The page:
A good preventive maintenance program develops procedures for regulatory compliance, standard operating procedures, and maintenance. Procedures are basically a guide for mechanics and other personnel outlining the necessary steps to accomplish a task or tasks. They can be presented in a variety of forms, including written procedures and in more visually appealing ways, such as interactive 3-D renderings and models.
Procedures in technical materials from the manufacturer often lack detail required for consistent performance. For instance, a PM to “inspect the gearbox” does not tell the mechanic what to inspect for. The inspection criteria are subjected to the level of experience of the mechanic. Procedures must be written with sufficient detail to ensure consistent performance.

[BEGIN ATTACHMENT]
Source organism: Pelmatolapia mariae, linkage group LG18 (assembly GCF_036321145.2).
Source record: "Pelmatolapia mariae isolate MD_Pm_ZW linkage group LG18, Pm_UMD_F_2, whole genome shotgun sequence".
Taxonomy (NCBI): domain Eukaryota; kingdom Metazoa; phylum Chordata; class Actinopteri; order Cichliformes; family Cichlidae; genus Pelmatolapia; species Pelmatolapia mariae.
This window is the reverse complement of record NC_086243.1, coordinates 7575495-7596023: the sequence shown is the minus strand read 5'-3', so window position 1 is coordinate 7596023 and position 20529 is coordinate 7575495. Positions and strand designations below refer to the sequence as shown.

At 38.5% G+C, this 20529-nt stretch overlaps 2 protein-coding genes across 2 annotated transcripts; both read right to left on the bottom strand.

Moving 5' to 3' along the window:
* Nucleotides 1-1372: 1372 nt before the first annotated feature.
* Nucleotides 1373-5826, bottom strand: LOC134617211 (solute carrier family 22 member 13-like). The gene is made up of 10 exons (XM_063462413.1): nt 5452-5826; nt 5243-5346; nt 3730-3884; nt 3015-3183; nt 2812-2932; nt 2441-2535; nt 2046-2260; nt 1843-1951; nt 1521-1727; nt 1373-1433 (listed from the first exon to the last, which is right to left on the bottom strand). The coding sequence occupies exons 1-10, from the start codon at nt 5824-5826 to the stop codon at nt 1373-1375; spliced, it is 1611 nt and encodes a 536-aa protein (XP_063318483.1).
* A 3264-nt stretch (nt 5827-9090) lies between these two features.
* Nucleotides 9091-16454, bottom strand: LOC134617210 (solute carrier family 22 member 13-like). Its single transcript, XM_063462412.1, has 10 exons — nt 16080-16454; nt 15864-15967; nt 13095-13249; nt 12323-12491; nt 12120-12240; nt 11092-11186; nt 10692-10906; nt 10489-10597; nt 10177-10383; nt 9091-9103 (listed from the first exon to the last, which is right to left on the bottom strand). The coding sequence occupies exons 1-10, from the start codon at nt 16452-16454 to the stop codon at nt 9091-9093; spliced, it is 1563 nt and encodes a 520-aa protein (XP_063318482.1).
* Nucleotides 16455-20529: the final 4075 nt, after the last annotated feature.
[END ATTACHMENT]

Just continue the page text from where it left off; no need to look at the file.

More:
Types of procedures to consider include:
- Testing controls
Good PM procedures should include:
- List of tools required to perform the PM
- Data form to record measurements or readings
- Range of values expected for readings
- Safety criteria
Frequency may be set based on manufacturer’s recommendation. If a recommendation does not exist, use records to determine time between failures of components. As a general rule an effective PM program will generate one corrective action for every 3 to 6 PM inspection. Periodicity can be adjusted based on experience as the program is implemented.
We here at TTS have developed procedures for a wide variety of organizations and bring the best methodologies from each industry to our clients. From Lockout Tagout to Standard Operating procedures, a good procedure provides the foundation for consistent, safe operation.